Initiation and membership fee amounting to a dollar and a half cover the biennial outlay for printing programmes, year books, and assessments are made when necessary to pay for feasting and flowerB. The inception of the league is traced directly to a social afternoon the home of Mrs, B. F. Carroll, wife of Iowa's governor, March 12, 1808. Others who saw the vision and were elected to office with Mrs.

Carroll as president, were Mosdamos Ocorge Cosson, E. H. Cunningham, F. II, Hunter, Paul E. Rtlllman, fieeiey, and a board of dimeters ItH fr.llo,o.

tnaAnntiM 1J 7 Dv.ira husband, Senator Eli Perkins, i "Memories;" Thr Hlarw. In thdr IjilUlaut bttniii l.nnlc'i 1nui! on I In amy stolid 'On the M'pt. Kiel Ihfi ii.lunlir. i''f our I'-glelatlvi. hull i And hp vhrrr lie of appu.i.

i iif moonMl Hirretj. im.t. Tno of ih iKiivmt annul. i Tic. iiiibi if Ihf 'lorno I'' a'''' I 'ih Loautirul.

Iieanilliil pli'lura or I finl" ll Ji In in MipHliWf anil Mrs. Perkins then portrayed: I A klKi-n. Oi'inMIMll ii.TI lan; I Fiiirh invol.v IppiiiI litis mpunlnir I ttf O'vn, ii'l brink h' lo sotne memory, -AH. Adams. Charles Gateu.

W. il. A I'm 'i, fl form, ntllR Mlioiy oo, A umili', or UurhinR jci', An unril, it hiniKhtftil woman Inh i OtIiiC (hroiililloul our lo or tioonbf i 1. a nnlilsii Arnoy, Crummer and A. Meredith, 1'or a time the league met in the Wirary commission rooms, then an increased membership led to a removal to the art gallery of the ball cf history, There, under the lad Curator Harlan, a systematic of Iowa waa begun, and early HUB l.lnkn, i bv ii kl'imliiK pn'l.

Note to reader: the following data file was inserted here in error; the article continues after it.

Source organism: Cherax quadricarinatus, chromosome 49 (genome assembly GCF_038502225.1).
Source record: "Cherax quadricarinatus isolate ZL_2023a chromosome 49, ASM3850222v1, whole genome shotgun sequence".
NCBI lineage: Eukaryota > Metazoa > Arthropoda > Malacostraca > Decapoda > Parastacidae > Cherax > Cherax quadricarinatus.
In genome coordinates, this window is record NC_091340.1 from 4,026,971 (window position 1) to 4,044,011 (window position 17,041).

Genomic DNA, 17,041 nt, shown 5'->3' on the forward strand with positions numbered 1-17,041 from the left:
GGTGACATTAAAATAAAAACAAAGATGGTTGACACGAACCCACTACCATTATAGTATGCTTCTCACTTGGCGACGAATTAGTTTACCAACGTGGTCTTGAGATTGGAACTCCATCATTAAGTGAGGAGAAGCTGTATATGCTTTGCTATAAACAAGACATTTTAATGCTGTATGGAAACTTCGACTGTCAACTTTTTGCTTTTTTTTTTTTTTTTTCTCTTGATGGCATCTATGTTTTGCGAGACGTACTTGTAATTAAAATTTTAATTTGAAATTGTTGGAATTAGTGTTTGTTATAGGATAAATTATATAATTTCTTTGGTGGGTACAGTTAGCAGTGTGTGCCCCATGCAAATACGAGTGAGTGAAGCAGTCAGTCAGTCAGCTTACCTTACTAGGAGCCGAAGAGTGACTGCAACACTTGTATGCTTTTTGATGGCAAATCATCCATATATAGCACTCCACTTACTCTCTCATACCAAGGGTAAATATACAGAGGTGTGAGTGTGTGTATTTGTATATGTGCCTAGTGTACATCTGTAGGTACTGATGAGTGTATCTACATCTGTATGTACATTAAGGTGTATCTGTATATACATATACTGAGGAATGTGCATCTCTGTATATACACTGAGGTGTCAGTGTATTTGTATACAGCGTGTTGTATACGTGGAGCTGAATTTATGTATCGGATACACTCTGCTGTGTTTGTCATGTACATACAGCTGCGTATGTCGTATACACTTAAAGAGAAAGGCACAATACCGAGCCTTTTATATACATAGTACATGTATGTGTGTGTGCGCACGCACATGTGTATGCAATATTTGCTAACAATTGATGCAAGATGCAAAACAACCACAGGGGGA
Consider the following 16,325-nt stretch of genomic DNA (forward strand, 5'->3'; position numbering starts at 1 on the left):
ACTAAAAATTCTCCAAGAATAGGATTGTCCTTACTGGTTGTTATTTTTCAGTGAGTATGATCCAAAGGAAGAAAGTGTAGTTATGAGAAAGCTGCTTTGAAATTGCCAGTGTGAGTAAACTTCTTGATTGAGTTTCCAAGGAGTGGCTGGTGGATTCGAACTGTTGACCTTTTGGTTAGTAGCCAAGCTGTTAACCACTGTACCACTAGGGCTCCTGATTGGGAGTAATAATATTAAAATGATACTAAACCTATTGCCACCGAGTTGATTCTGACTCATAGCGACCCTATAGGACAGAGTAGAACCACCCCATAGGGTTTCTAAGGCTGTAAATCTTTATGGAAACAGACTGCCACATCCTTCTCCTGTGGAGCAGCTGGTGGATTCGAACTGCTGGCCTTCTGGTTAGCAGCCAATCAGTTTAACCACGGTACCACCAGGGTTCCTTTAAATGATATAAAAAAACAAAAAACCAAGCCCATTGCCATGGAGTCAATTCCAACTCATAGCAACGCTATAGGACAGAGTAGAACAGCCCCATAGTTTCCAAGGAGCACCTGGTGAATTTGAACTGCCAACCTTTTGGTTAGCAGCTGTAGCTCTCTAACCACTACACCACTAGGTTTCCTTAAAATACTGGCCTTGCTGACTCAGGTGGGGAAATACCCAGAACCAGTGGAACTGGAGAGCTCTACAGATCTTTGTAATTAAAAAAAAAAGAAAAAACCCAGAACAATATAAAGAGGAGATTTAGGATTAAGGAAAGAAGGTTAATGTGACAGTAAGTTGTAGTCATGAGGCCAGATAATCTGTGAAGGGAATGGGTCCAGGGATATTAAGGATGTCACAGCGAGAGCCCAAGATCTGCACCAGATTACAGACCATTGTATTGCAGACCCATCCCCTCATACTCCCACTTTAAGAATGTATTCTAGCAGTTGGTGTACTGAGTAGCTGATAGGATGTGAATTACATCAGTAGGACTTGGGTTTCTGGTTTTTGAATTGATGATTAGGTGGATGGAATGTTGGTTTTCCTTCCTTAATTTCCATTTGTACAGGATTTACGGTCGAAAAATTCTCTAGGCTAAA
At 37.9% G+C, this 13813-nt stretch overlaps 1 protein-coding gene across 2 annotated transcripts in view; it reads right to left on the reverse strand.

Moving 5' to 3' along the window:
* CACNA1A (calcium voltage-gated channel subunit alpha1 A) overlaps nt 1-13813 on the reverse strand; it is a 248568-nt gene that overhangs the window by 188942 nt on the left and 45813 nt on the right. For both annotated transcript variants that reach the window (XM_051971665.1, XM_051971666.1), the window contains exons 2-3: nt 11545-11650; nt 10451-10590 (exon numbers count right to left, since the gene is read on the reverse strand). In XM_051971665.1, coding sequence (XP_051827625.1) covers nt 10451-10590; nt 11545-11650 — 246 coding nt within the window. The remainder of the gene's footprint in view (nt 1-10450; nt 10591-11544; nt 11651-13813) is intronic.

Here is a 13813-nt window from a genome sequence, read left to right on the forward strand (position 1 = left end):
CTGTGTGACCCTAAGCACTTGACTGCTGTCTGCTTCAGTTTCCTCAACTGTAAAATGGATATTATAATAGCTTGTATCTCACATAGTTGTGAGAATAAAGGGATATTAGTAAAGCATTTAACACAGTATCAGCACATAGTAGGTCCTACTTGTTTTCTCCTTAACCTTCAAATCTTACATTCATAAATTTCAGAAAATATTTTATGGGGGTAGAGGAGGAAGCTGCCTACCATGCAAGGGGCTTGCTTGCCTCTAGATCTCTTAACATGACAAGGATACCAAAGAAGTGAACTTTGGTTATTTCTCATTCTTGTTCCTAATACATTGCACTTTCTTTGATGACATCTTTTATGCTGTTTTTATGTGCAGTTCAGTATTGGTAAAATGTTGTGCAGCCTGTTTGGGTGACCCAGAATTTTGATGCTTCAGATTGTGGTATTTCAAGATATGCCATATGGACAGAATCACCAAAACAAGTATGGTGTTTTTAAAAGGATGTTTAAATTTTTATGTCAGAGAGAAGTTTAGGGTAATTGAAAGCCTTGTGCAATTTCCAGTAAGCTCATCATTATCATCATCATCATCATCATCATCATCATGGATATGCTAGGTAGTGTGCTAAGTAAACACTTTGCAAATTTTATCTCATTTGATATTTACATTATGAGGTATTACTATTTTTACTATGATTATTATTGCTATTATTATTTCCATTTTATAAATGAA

i onif, when la I.Kinn i ioi I I' ill Imp Uko i A H'l An. I .1 I.IUIn p'H't. vf flp4 ploni, Indiana, the Mormon trail, docu- i Tli" nll'hers of the Iowa Ladles' leUKUe for 1915-17 are; Ml- I'lHlUr. Mr. H.

HliiuiUlund, flrct ariml- portraits and treasures col-lotted from pioneer families were profitable themes. On April 30 the league assisted Jlfs. Carroll in a reception at the fwexnor's parlors in the capitol. The order of meetings given in Hie first year book Iibb been adhered to ever since: Informal reception, prfil- Iliolirii IlliiK, Kucwnit lUoirv I.

'lutiii, riuioriliPif Hflfr-iiMpotonii l-'tHll'l. t-ilhUirr AHii. of li'lKl ropoi w. s. lor Mr If. And Inside was engraved, interlinked with one another as the lovers were themselves, the names of the man and his maid. And, too, there whs the day of the year that all this marvel happened, when he put in the old, old plea, "I love you-rlo yu love me?" and she put up her faci to his and whispered back, "I do love you." And with that, all the little DannyH and their sweethearts opened their mou4Ks and sanjr like everything. Mr- llorfi uiiitRiD, nunonuiiD Ptenlc day, Domestic Science day, Philanthropic day, GreHter Iqwti day, day, Mothers' day, Liter- day, L. L.

reception, legisla- rk i no. Mi. L. man Mi Mc- Mill. l' Km UVS lllnrhonn Tlila- rnmnrhfinive nv subjects, gave opportunity.

Clipped articles people have found on this page


Get access to

  • The largest online newspaper archive
  • 300+ newspapers from the 1700's - 2000's
  • Millions of additional pages added every month

About The Des Moines Register Archive

Pages Available:
Years Available: